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### PS-DMO in the frequency-wavenumber log-stretch domain

Zhou et al. (1996) discuss that Hale's 1984 DMO operator via a Fourier transform is computationally expensive because the DMO operator is temporally nonstationary. They use the technique of logarithmic time stretching, first introduced by Bolondi et al. (1982) to present another derivation for the frequency-wavenumber log-stretch DMO operator.

Xu et al. (2001) exploit the idea of computational efficiency of the logarithmic time stretching for the PS-DMO operator. I reformulate the work of Xu et al. (2001) using the PS-DMO smile derived in the previous section and following a procedure similar to Hale (1984) and Zhou et al. (1996). This operation is valid for a constant velocity case.

From equation , and following Hale's 1984 assumption that the DMO operator maps each sample of the NMO section (pn) from time tn to time t0 without changing its midpoint location, x [p0(t0,x,h) = pn(tn,x,h)], the 2-D PS-DMO operator in the f-k domain is

 (16)

Equation () implies a change of variable from t0 to tn. From equation () we have

 (17)
and

 (18)

which I will represent as A or its Fourier equivalent:

 (19)
Therefore, equation becomes
 (20)

Equation () is the foundation of PS-DMO in the f-k domain. I introduce a time log-stretch transform pair,
 (21) (22)

where tc is the minimum cutoff time introduced to avoid taking the logarithm of zero. The PS-DMO operator in the f-k log-stretch domain becomes

 (23)

where

 (24)

with

 (25)

where is the Fourier representation of the log-stretched time axis . The value of the function for either kh =0 or is obtained as zero by taking the limit of the function for either or and applying the L'Hopital's rule.

The previous expression is equivalent to the one presented by Xu et al. (2001). Note that equation () is based on the assumption that p0(t0,x,h) = pn(tn,x,h). This does not include changes in midpoint position and/or common reflection point position. This leads to a correct kinematic operator but one with a poor amplitude distribution along steeply dipping reflectors.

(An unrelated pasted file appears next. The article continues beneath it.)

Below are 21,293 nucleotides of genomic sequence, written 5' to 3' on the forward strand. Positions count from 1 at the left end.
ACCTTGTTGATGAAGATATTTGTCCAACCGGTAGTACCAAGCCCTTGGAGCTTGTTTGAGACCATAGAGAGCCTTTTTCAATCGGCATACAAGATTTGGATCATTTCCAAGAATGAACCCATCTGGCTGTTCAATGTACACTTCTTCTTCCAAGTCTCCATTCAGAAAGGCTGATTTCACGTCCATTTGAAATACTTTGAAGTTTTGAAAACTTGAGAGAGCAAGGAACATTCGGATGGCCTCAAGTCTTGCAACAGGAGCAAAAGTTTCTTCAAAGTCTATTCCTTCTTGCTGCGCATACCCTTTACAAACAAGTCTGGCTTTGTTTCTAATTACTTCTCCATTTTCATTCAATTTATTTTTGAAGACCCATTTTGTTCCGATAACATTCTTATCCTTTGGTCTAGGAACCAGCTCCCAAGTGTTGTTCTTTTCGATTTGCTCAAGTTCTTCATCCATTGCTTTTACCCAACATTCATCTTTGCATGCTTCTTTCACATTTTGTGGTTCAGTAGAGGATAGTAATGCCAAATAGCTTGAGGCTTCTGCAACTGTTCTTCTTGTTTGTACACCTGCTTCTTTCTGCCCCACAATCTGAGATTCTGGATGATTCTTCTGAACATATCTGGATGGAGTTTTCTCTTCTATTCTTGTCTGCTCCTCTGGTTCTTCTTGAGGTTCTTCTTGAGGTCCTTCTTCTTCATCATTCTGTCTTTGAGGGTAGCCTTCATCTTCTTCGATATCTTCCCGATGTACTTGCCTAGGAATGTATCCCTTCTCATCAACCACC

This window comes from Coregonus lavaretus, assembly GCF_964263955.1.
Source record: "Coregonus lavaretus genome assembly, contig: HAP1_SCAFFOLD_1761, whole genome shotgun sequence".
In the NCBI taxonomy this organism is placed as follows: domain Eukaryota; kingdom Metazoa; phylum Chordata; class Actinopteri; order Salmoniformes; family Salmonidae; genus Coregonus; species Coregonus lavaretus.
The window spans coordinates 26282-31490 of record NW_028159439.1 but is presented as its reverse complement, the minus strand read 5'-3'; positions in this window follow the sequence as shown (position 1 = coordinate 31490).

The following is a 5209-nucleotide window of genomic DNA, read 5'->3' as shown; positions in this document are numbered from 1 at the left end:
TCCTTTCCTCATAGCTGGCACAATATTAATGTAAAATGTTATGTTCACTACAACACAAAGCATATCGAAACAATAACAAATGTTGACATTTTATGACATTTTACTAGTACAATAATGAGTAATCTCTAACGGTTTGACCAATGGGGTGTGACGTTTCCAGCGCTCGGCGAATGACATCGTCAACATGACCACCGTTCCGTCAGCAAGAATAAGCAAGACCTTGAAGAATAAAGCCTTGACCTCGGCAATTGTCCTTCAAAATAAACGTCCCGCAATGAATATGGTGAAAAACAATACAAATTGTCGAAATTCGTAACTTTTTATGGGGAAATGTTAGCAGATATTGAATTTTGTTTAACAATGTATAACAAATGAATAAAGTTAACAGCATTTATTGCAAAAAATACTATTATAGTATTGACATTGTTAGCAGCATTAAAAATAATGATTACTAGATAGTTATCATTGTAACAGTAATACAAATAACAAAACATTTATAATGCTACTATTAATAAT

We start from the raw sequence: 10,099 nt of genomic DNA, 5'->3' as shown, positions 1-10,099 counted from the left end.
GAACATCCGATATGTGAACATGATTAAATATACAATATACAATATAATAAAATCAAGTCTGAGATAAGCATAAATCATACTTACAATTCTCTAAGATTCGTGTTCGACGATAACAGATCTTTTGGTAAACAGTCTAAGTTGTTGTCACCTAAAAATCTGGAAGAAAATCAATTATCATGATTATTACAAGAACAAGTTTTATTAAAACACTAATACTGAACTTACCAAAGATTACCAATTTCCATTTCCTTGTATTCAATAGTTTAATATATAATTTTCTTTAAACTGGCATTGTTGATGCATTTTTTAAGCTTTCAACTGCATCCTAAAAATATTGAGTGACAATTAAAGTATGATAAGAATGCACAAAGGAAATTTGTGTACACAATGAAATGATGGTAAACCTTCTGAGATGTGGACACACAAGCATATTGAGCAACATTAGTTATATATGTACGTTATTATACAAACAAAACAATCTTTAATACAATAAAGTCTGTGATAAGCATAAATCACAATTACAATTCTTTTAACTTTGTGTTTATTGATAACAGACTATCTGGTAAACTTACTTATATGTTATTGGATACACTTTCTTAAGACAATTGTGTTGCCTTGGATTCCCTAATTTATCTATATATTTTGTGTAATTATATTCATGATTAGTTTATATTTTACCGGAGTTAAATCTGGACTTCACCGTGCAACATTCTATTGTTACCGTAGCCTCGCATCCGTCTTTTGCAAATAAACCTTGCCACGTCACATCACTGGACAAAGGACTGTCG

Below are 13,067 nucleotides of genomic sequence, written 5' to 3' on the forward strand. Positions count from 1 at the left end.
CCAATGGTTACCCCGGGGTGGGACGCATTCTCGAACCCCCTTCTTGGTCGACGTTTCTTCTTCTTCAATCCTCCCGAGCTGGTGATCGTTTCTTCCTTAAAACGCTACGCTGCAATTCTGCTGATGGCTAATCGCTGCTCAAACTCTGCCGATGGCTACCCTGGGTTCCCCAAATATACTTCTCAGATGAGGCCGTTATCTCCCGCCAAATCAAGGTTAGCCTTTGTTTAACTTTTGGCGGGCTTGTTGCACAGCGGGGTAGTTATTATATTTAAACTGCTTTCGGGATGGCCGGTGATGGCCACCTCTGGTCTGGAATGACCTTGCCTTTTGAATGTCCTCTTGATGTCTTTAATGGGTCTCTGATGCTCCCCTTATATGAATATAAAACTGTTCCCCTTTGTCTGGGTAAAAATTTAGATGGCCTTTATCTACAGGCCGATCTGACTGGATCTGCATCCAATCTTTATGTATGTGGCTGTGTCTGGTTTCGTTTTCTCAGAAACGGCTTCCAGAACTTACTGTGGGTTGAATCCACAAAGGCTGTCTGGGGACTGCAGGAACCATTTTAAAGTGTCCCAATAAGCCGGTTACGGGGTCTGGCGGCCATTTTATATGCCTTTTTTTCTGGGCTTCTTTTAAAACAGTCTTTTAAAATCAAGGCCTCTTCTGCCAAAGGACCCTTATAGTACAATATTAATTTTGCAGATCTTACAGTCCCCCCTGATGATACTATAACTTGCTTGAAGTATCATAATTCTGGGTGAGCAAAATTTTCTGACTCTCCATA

Zhou et al. (1996) solve this problem for PP-DMO in the f-k log-stretch domain by reformulating the f-k log-stretch PP-DMO operator presented by Black et al. (1993). This operator is based on the assumption that the midpoint changes its location after the PP-DMO operator is applied [p0(t0,x0,h) = pn(tn,xn,h)], which leads to a more accurate distribution of amplitudes. Following the derivation used by Zhou et al. (1996) for PP-DMO, for steeply dipping events I derive a more accurate PS-DMO operator in the frequency-wavenumber log-stretch domain. This new operator differs from the previous one in the function of the filter . The new expression is

 (26)

The values of the phase-like function at the points kh =0 and are obtained using L'Hopital's rule on the limit of the function , since the function is singular at those points. Figure  shows a series of impulse responses for this operator.

imps
Figure 6
Impulse responses for the f-k log-stretch DMO operator. Panel (a) represents the conventional PP-DMO operator, and panel (b) represents the PS-DMO operator.

Note that for a value of , equivalent to , the filter reduces to the known expression for P-wave data Zhou et al. (1996). We can trust the PS results since the PP impulse response, obtained with the filter in equation and , is the same as that obtained by Zhou et al. (1996). Moreover, the amplitude distribution follows Jaramillo's 1997 result. The 3-D representation for this PS-DMO operator is the starting point for the partial-prestack migration operator presented in Chapter 4.

Next: Wave-equation imaging Up: Kinematics of PS-DMO Previous: Derivation of the PS-DMO
Stanford Exploration Project
12/14/2006